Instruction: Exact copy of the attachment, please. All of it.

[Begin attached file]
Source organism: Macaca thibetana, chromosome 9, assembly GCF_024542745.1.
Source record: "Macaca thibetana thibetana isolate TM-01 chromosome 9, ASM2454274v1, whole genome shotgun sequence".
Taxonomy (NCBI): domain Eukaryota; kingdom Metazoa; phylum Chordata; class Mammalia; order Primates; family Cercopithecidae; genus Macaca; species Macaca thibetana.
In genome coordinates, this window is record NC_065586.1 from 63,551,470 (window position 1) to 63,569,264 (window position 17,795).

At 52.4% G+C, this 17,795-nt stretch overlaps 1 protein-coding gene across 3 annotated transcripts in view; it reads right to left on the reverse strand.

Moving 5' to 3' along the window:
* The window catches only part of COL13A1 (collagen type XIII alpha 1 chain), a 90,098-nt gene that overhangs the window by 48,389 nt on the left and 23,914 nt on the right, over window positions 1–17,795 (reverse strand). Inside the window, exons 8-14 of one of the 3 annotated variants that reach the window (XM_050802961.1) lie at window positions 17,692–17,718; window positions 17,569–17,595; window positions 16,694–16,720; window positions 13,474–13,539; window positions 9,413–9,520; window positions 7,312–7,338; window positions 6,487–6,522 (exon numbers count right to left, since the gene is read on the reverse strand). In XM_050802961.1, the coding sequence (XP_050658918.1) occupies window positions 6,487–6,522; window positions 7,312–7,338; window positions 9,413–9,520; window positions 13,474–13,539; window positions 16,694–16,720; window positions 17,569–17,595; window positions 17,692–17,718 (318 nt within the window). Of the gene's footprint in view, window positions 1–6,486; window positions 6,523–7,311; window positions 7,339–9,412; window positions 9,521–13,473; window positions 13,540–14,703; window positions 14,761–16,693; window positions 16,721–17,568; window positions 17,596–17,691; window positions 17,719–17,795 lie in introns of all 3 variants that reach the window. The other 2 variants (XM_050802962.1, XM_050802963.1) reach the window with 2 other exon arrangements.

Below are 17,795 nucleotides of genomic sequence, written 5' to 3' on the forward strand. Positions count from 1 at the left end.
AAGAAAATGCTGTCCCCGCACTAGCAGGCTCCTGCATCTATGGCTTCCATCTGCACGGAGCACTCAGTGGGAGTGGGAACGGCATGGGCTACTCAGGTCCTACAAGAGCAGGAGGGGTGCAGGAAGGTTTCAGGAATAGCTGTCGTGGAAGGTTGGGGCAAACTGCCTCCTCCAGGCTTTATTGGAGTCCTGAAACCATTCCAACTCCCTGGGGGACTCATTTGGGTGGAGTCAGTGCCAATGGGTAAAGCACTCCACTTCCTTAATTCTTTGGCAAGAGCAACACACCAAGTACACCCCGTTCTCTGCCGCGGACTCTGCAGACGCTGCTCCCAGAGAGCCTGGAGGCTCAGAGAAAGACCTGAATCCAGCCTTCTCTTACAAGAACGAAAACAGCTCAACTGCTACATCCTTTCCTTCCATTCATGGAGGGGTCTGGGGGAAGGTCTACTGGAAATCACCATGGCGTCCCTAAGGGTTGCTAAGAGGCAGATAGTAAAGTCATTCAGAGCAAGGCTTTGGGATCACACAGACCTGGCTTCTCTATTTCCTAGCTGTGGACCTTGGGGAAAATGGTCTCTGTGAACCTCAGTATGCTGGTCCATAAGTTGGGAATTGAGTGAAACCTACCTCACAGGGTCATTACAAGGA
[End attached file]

Source organism: Macaca thibetana, chromosome 9, assembly GCF_024542745.1.
Source record: "Macaca thibetana thibetana isolate TM-01 chromosome 9, ASM2454274v1, whole genome shotgun sequence".
Taxonomy (NCBI): domain Eukaryota; kingdom Metazoa; phylum Chordata; class Mammalia; order Primates; family Cercopithecidae; genus Macaca; species Macaca thibetana.
In genome coordinates, this window is record NC_065586.1 from 63,551,470 (window position 1) to 63,569,264 (window position 17,795).

At 52.4% G+C, this 17,795-nt stretch overlaps 1 protein-coding gene across 3 annotated transcripts in view; it reads right to left on the reverse strand.

Moving 5' to 3' along the window:
* The window catches only part of COL13A1 (collagen type XIII alpha 1 chain), a 90,098-nt gene that overhangs the window by 48,389 nt on the left and 23,914 nt on the right, over window positions 1–17,795 (reverse strand). Inside the window, exons 8-14 of one of the 3 annotated variants that reach the window (XM_050802961.1) lie at window positions 17,692–17,718; window positions 17,569–17,595; window positions 16,694–16,720; window positions 13,474–13,539; window positions 9,413–9,520; window positions 7,312–7,338; window positions 6,487–6,522 (exon numbers count right to left, since the gene is read on the reverse strand). In XM_050802961.1, the coding sequence (XP_050658918.1) occupies window positions 6,487–6,522; window positions 7,312–7,338; window positions 9,413–9,520; window positions 13,474–13,539; window positions 16,694–16,720; window positions 17,569–17,595; window positions 17,692–17,718 (318 nt within the window). Of the gene's footprint in view, window positions 1–6,486; window positions 6,523–7,311; window positions 7,339–9,412; window positions 9,521–13,473; window positions 13,540–14,703; window positions 14,761–16,693; window positions 16,721–17,568; window positions 17,596–17,691; window positions 17,719–17,795 lie in introns of all 3 variants that reach the window. The other 2 variants (XM_050802962.1, XM_050802963.1) reach the window with 2 other exon arrangements.

Below are 17,795 nucleotides of genomic sequence, written 5' to 3' on the forward strand. Positions count from 1 at the left end.
AAGAAAATGCTGTCCCCGCACTAGCAGGCTCCTGCATCTATGGCTTCCATCTGCACGGAGCACTCAGTGGGAGTGGGAACGGCATGGGCTACTCAGGTCCTACAAGAGCAGGAGGGGTGCAGGAAGGTTTCAGGAATAGCTGTCGTGGAAGGTTGGGGCAAACTGCCTCCTCCAGGCTTTATTGGAGTCCTGAAACCATTCCAACTCCCTGGGGGACTCATTTGGGTGGAGTCAGTGCCAATGGGTAAAGCACTCCACTTCCTTAATTCTTTGGCAAGAGCAACACACCAAGTACACCCCGTTCTCTGCCGCGGACTCTGCAGACGCTGCTCCCAGAGAGCCTGGAGGCTCAGAGAAAGACCTGAATCCAGCCTTCTCTTACAAGAACGAAAACAGCTCAACTGCTACATCCTTTCCTTCCATTCATGGAGGGGTCTGGGGGAAGGTCTACTGGAAATCACCATGGCGTCCCTAAGGGTTGCTAAGAGGCAGATAGTAAAGTCATTCAGAGCAAGGCTTTGGGATCACACAGACCTGGCTTCTCTATTTCCTAGCTGTGGACCTTGGGGAAAATGGTCTCTGTGAACCTCAGTATGCTGGTCCATAAGTTGGGAATTGAGTGAAACCTACCTCACAGGGTCATTACAAGGA